Visual Literacy Competency Standards for Higher Education

The Association of College and Research Libraries (ACRL) recently released Visual Literacy Competency Standards for Higher Education. These standards define visual literacy as “a set of abilities that enables an individual to effectively find, interpret, evaluate, use, and create images and visual media.” As you might expect, this aligns closely with the VRC’s mission to help instructors and their students find, create, and display images.

The seven standards listed below, as well as performance indicators and learning outcomes, are detailed in the report:

  1. The visually literate student determines the nature and extent of the visual materials needed.
  2. The visually literate student finds and accesses needed images and visual media effectively and efficiently.
  3. The visually literate student interprets and analyzes the meanings of images and visual media.
  4. The visually literate student evaluates images and their sources.
  5. The visually literate student uses images and visual media effectively.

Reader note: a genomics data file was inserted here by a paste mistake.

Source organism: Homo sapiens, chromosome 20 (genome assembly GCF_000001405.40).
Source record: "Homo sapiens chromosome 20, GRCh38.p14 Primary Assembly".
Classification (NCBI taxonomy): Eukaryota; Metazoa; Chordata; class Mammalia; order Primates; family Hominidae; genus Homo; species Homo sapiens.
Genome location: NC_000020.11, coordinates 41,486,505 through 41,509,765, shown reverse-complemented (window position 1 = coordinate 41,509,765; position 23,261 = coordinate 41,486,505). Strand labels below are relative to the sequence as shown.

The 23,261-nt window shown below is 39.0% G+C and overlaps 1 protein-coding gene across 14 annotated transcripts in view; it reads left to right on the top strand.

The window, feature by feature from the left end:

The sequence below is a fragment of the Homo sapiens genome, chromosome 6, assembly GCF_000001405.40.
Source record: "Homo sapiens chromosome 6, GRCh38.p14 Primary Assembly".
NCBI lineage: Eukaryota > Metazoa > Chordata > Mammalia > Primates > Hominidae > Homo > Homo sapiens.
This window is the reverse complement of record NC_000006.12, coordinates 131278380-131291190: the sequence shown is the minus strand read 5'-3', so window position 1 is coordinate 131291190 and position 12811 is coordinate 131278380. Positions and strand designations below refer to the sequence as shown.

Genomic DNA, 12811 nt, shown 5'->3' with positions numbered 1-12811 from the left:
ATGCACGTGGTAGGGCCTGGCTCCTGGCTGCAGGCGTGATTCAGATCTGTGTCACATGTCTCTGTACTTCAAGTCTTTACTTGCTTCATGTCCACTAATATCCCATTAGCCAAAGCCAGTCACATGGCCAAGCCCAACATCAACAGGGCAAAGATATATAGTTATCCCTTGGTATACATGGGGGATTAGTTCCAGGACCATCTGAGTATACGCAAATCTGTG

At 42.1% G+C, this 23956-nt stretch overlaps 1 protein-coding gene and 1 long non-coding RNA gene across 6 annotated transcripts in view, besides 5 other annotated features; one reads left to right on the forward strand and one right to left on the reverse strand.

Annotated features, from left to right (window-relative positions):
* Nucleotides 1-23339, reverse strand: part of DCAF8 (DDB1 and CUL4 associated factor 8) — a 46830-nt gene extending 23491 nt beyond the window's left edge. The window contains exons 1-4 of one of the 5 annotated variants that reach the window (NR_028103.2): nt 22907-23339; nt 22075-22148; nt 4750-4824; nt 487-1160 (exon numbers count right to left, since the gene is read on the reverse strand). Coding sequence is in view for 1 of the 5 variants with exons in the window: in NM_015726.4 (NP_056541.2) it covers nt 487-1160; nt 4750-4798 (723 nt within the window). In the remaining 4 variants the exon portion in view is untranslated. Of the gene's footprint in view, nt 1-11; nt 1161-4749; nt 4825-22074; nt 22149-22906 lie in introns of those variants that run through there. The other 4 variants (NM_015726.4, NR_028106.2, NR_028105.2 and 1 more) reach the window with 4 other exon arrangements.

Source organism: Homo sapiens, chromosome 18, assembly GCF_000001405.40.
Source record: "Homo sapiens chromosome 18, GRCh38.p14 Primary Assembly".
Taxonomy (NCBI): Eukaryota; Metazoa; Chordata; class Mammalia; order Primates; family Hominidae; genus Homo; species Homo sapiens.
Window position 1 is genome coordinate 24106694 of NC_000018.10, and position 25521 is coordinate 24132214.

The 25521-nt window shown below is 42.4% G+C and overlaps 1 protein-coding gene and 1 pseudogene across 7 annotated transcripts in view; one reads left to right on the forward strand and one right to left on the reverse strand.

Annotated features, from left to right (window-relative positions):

6. The visually literate student designs and creates meaningful images and visual media.
  7. The visually literate student understands many of the ethical, legal, social, and economic issues surrounding the creation and use of images and visual media, and accesses and uses visual materials ethically.

Contact the VRC to discuss how we can help your students meet these standards!

Via Derivative Image.

Possible Uses for Google+ in the Classroom

A recent blog post from the Chronicle of Higher Education discusses the differences between social networking sites Facebook and Google+, and some of the potential uses for Google+ in the classroom:

Facebook does allow some selective sharing, but doing so is difficult to master. As a result, many professors have decided to reserve Facebook for personal communications rather than use it for teaching and research… In Google Plus, users can assign each new contact to a “circle” and can create as many circles as they like. Each time they post an update, they can easily select which circles get to see it.

See also an article from journalism professor Jeremy Littau on “Why Lehigh (and every other) University needs to be on Gplus. Now.” His explanation includes a plan to hold virtual office hours using the Google+ Hangout feature.